Are there any particular songs, albums, or performers who have influenced your choice of guitars, amps, effects, etc.?

That’s hard to pinpoint, too. I’m a huge believer that a lot of your tone should come from your fingers… but a cool amp and guitar doesn’t hurt!

I’ve become big on old Fender amps. I own two late-’60s Super Reverbs and a ’66 Bassman that I’m very fond of. I guess I was drawn to the vintage Fender stuff from being into the blues. I really love the sound of humbuckers through a Fender tube amp – Freddie King has definitely been a factor in my digging that combo. I like old Marshalls, too – that’s the Page influence again – but don’t own one at the moment. As far as effects, I guess my love for the fuzz-based and occasional Univibe has come from Hendrix. I try to use effects sparingly, though, because there again, it’s more about what’s in the fingers.

Photo by Natalie Marionneaux.

Do you recall when, where, and why you scored your Les Paul?

I first played my Les Paul when I borrowed it from a friend, and then begged him to sell it to me. I fell in love with it instantly. It’s a ’72 Deluxe that was routed for humbuckers. It’s been through hell, but I love it. A cash deal behind a bar in a Chicago alley made it mine!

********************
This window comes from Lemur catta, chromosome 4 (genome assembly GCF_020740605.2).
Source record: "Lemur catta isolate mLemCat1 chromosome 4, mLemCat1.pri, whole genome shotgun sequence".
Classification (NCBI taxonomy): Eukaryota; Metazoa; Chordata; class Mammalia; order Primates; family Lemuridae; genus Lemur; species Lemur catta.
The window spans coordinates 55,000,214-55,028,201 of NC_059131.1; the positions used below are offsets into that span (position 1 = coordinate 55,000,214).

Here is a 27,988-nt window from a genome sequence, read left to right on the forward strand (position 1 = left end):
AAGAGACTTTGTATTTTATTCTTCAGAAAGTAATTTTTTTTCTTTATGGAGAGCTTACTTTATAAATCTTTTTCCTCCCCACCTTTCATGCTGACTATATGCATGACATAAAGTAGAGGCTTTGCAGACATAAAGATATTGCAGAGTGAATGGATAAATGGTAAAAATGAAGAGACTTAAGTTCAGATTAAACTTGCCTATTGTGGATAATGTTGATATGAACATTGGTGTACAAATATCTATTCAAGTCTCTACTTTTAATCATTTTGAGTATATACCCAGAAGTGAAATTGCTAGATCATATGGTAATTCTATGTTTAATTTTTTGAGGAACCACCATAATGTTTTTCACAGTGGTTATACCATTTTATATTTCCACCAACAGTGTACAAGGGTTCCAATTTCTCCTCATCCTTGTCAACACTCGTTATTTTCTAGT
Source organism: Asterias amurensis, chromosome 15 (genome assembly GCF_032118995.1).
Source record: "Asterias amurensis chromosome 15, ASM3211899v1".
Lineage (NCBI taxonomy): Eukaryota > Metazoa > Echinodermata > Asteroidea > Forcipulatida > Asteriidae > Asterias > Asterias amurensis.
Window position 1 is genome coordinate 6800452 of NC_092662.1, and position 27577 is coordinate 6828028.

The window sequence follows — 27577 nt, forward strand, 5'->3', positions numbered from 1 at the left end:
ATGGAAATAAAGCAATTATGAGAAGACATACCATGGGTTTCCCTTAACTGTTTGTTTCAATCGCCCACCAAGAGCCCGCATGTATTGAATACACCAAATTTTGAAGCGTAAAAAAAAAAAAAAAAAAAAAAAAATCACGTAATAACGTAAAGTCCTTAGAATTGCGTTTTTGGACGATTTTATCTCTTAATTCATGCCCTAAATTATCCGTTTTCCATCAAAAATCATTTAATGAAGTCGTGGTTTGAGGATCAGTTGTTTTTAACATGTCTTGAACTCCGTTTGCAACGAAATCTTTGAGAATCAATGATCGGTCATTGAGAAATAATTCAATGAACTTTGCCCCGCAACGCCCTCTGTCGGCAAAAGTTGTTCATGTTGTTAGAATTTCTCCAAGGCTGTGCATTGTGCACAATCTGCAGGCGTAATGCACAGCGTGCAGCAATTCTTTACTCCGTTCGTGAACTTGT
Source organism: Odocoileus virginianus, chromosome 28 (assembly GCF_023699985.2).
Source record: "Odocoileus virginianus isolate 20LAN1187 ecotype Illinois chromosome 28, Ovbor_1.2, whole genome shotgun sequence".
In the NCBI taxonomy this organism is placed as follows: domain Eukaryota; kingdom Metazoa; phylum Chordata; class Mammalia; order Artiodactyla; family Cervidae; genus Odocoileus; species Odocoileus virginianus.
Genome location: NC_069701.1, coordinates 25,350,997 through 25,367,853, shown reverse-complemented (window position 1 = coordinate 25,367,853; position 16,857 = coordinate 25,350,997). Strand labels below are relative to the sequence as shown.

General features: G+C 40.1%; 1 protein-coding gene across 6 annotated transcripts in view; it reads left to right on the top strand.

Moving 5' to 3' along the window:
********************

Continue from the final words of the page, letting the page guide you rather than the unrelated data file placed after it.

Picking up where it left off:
How about your ’79 Strat?

I’ve owned that one for years; I bought it from a former bandmate.

Tod, for you, let’s start with word association; Noel Redding, Jack Bruce, or John Paul Jones?

Tod Bowers: Well… Yes! And Ronnie Lane and Andy Fraser, too!

(laughs) Okay. And like Jeff, you’re obviously big on the vintage-gear vibe. When and where did you get your ’69 Gibson EB-2?

I found it about seven years ago at Player’s Guitars, on the south side of Chicago. I played a Fender Jazz Bass for years, and I was immediately attracted to the “bigness” of the EB-2’s hollow body. It’s so giant, and so warm.

And your backup is a newer Epiphone EB-3L…

I’ve only had that for about a year and a half. It has the same Gibson growl and warmth, but it also has the “honk” that only EB-3s have. I’m a huge fan of Jack Bruce and Andy Fraser, so I had to get one. I also recently got an Epiphone Jack Cassady bass.

Oh, those are very cool.

Yeah, I’m really diggin’ on it.

You’re also big on your late-’70s Ampeg B-25 and late-’60s 2×15″ cab.

And that will never change. I might add to it sometime, but the head is only 50 watts, so it has a tendency to really break up – I love it. Some people think the bass should have a certain tone. But I disagree; if you listen to the best bass players – the legends – they all have a unique tone. From Jamerson to Flea, McCartney to Allen Woody. It’s always fun to check out other guys’ rigs, but for me, you can’t go wrong with a good old Ampeg tube amp. V-4s, B-25s, or SVTs – they all have that warm, tube-driven sound. – Ward Meeker

This article originally appeared in VG’s March 2007 issue. All copyrights are by the author and Vintage Guitar magazine. Unauthorized replication or use is strictly prohibited.